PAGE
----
What Every International Student Should Remember

Story by

Mia Lee

From

South Korea

Major/Field

Social Science

Level

Undergraduate

A lot of posts in this website share international students’ valuable experiences regarding academic issues such as English and their majors. However, my story and the lesson that I learn from my experience are somewhat different than the other stories in this website. Before we get into my story, I want you to think what is the most important, fundamental and necessary condition that allows you to pursuit your academic career in the USA. If I ask this question to my fellow international students, many of them will say that the most critical condition is the fluent English skill. It may be true. English proficiency may be the most fundamental condition in order to study in the USA. However, I think your legitimate F-1 VISA status (student VISA status) is much more critical condition for you in order to keep studying in the USA. Some of you may criticize me being too cynical, but I learned this lesson from my painful experience last winter.

I transferred to my current university in the USA after I finished my sophomore year in previous university in my homeland. Since my major is linguistics and my previous university offered very limited number of courses that directly teach linguistics, I decided to transfer to study linguistics in depth. At the beginning of my first academic year in the USA, I also had lots of troubles just like other international students. I can certainly explain what those problems were with more details in this essay, but I would rather not since they are not the point.

In my first semester, I tried my best to overcome those problems and finally got fairly great score at the end of the semester. At first I was glad that I could get such a great scores even in the USA. However, I became so obsessed with the score itself and starting to lose interest in linguistics. As time goes, I wasn’t sure that I should keep study linguistics. At that time, I was so confused about my future, my major and even myself. Sometimes people go through personal crisis just like I did. At that phrase of life, they need to stop doing what they are doing, step back a little bit from their own lives and take a break, give some time to think about yourselves and your future. I think break like this is very important to succeed academically or professionally. Therefore, I decided to take a break, take a leave of absence more specifically.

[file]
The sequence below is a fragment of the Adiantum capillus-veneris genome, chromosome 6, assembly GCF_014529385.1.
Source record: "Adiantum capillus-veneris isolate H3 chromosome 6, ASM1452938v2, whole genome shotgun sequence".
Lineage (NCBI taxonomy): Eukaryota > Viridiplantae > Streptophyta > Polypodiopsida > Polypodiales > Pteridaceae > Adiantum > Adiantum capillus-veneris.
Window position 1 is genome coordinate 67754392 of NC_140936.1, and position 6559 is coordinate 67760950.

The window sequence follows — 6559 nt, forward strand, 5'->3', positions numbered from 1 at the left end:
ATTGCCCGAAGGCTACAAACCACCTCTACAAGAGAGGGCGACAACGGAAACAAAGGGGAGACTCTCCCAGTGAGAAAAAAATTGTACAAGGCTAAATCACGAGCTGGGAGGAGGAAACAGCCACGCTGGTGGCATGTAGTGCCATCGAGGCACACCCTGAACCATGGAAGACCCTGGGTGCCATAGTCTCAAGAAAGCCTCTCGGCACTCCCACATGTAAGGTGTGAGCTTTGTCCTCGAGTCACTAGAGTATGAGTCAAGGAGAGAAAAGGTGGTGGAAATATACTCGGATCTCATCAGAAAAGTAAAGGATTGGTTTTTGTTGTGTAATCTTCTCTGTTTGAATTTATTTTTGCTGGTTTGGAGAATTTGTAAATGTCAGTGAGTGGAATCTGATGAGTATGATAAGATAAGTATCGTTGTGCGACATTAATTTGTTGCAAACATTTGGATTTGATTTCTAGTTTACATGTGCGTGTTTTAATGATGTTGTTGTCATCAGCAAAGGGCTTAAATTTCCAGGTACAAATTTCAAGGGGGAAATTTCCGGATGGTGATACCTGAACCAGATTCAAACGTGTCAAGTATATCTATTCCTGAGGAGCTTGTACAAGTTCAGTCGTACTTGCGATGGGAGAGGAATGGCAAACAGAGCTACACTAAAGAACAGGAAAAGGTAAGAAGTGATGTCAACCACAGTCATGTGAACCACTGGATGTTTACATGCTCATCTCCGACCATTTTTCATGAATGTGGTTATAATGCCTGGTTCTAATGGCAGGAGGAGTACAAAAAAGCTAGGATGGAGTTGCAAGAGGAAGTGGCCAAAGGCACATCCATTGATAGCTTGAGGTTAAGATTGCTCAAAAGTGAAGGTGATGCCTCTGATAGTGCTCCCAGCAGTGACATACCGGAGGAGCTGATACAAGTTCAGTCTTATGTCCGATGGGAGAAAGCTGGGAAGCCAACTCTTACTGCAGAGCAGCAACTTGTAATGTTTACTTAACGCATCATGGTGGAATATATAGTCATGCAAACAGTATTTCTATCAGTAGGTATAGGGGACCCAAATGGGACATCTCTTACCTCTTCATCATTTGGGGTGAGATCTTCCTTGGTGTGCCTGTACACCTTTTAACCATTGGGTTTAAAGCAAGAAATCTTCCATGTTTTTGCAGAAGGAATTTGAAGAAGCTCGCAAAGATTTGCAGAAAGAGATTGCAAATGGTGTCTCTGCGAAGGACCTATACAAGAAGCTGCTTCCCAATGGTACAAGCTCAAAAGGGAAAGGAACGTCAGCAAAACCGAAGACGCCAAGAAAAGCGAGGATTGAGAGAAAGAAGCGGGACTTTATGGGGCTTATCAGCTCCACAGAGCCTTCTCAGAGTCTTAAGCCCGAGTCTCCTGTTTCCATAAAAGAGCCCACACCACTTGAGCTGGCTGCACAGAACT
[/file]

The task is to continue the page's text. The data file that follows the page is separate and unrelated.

The process to get the permission for leave of absence and the process of coming back to USA was not easy. However, the real problem arose a few weeks after I came back to USA. At that time, I came back to school little early in order to take a winter session. The class was great. The professor was enthusiastic and passionate about the class. My classmates were also having fun. On the other hand, I felt so hard to keep up. I thought I was ready, but actually I wasn’t. Since I couldn’t keep taking classes, I dropped the class and promised myself that I would take this again in the next semester.

A few days after I dropped the class, Visa and Immigration Services contacted me and said that I was in trouble. It turns out my student visa status was in danger because I dropped the winter session class. I panicked and asked my professors to take me back to the class. I got into the class again and my visa status was no longer in danger. However, I went through really tough time when I got back into the class. If I wasn’t international student who need a VISA to keep studying in the USA, I could have just dropped the class and take that again in the following semester or whenever I’m ready. However, since I was international student, keeping my legitimate student VISA status in the USA was my urgent priority. Therefore, I had to hold my pain back and keep taking the class. If I look back from now, it is a great thing that I got back to the class and finished what I started instead of giving up.

Even though I had a tough time in the class, I learned lots of valuable lessons from my experience in that winter. Consequently, I learned two significant lessons out of my painful experience last winter. The first one is that no matter how difficult and hard it is, you can overcome it if you tried with your best. The second one is that international students tend to get less freedom in making choices in the university.

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